Another potential stumbling block for the gambling companies, lawyers and advisers say, could be opposition from Native Indian interests. Many tribal groups were granted rights to run casinos on their land in “compacts” with state governments in lieu of compensation for poor treatment in the past. Compacts are large multi-year deals that many tribes are loath to renegotiate in case states decide to raise their fees.
The managing director of Gambling Compliance said that the lobbying power of the tribes, could impact sports betting legislation in some of the US’s most populous states, including California and Florida, fearing a loss of their monopolies over gambling.
American sports tend to be long yet profitable. The potential for bets on minutiae such as the speed of a baseball pitch or the number of yards gained in football are endless. The popularity of in-play betting — known as “prop bets” in the US — has grown far quicker than many expected.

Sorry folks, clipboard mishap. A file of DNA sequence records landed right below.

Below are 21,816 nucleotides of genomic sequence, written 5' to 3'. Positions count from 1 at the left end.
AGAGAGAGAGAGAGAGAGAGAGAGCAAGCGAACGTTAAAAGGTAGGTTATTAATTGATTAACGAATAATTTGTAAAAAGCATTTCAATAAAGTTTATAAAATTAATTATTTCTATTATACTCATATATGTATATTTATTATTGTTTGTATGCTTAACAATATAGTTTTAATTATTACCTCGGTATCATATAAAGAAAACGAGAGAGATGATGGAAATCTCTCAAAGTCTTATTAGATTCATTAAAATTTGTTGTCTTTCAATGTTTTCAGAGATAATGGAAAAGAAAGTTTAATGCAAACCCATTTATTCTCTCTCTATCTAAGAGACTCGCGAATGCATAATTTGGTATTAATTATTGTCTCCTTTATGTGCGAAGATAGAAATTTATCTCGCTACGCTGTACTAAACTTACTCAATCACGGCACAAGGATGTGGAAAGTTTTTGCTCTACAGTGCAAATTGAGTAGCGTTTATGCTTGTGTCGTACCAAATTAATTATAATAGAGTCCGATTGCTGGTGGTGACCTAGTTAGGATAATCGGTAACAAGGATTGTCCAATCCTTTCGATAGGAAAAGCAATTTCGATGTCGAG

But divisions between the sports owners and gambling operators are already becoming apparent. League owners — like the National Football League, National Basketball Association and Major League Baseball — view sports as their intellectual property and are pushing for legislation to set minimum national standards on betting. They argue that they offer the sport and so should join in the proceeds.
Christopher Halpin, chief strategy and growth officer at the NFL, says only the federal government has the power to kill off the current offshore market.
In an ideal scenario the leagues would prefer a legal protection forcing the betting companies to pay them for responsible gaming standards and bans on certain types of bets such as whether a player will get burnout.
The five biggest leagues — for ice hockey, American football, baseball, basketball and soccer — generated total revenues of $40bn last year. Casino operators argue that by offering sports betting they are encouraging even more people to watch games.